Chinese domestic demand’s contribution rate to economic growth averaged 105.7 percent between 2008 and 2017, according to National Bureau of Statistics data.
The highest contribution rate of 142.6 percent was registered in 2009, when the financial crisis shocked the globe, and the lowest contribution rate of 90.9 percent was recorded in 2017, when the global economy was recovering.
Between 2013 and 2017, national per capita disposable income increased 7.4 percent yearly, 0.3 percentage points higher than the average annual GDP growth rate. In 2017 alone, consumption contributed 58.8 percent to economic growth, 13.5 percentage points higher than the contribution rate in 2007.
By 2017, Chinese residents’ Engel’s coefficient — which designates the proportion of income spent on food — has dropped to 29.3 percent, indicating there is high possibility for consumption of clothes, housing and transportation to increase. For example, there are 29.7 cars for every 100 Chinese residents, compared to 200 cars for every 100 US residents and 150 for every 100 residents of Europe, the NBS said on its website on April 7.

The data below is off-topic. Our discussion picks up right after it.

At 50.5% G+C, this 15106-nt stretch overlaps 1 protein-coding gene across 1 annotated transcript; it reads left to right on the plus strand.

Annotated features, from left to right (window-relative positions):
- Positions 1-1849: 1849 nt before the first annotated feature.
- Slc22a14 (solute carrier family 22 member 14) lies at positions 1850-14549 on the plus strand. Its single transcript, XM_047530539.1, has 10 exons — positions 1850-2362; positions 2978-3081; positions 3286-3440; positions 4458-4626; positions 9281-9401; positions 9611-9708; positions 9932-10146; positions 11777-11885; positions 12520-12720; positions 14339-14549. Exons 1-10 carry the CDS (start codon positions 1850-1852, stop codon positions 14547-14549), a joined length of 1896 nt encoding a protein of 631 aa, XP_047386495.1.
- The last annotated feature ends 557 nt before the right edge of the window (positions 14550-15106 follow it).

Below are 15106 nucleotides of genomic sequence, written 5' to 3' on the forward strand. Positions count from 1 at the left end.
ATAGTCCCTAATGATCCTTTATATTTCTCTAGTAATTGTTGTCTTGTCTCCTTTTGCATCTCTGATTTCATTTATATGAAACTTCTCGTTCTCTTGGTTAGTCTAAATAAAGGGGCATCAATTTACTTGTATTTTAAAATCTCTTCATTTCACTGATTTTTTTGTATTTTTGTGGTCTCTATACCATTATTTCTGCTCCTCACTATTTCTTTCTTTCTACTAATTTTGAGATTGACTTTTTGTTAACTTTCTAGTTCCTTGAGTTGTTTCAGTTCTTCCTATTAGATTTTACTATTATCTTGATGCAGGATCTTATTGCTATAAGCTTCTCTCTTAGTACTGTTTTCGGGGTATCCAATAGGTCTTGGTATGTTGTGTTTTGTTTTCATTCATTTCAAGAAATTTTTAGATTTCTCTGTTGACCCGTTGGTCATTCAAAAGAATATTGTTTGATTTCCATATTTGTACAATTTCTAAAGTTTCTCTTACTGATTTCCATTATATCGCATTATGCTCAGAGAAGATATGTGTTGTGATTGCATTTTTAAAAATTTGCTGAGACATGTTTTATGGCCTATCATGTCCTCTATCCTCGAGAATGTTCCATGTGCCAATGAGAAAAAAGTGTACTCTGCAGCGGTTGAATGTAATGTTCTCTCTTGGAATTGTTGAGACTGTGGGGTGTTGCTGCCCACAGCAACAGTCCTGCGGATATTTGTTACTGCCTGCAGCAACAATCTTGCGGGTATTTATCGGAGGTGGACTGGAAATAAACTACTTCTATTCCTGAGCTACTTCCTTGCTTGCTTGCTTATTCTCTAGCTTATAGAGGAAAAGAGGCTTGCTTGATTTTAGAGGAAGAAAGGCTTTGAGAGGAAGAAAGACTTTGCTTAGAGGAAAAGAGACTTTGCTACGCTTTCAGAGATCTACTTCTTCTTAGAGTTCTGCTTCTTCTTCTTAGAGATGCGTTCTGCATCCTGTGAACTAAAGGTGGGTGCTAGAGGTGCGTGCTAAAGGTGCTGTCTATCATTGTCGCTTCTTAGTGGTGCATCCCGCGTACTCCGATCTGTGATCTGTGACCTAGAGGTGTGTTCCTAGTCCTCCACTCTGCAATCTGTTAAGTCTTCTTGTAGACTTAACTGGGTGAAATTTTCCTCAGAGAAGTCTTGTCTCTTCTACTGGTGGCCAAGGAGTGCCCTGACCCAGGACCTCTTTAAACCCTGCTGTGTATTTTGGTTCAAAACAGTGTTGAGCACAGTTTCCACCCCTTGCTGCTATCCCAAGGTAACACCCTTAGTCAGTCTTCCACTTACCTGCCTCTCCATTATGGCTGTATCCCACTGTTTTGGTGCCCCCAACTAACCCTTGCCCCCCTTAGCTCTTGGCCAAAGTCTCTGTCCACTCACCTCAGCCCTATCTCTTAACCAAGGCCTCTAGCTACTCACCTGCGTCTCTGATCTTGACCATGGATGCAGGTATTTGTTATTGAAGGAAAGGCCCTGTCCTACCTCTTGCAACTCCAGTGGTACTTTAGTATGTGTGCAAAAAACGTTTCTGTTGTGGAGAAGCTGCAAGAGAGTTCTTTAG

Chinese residents’ need for service consumption has also started to increase in areas such as information, medical care, elderly care, home maintenance and tourism. In 2017 alone, the country’s information consumption hit 4.5 trillion yuan ($714.8 billion)
The country’s urbanization progress will also boost consumption, as NBS’s primary assessment shows that one percentage point of growth in the urbanization rate will lead to a two percentage point growth in consumption. There is still a huge gap between the 80 percent urbanization rate in developed countries and China’s rate of 58.52 percent, achieved by the end of 2017.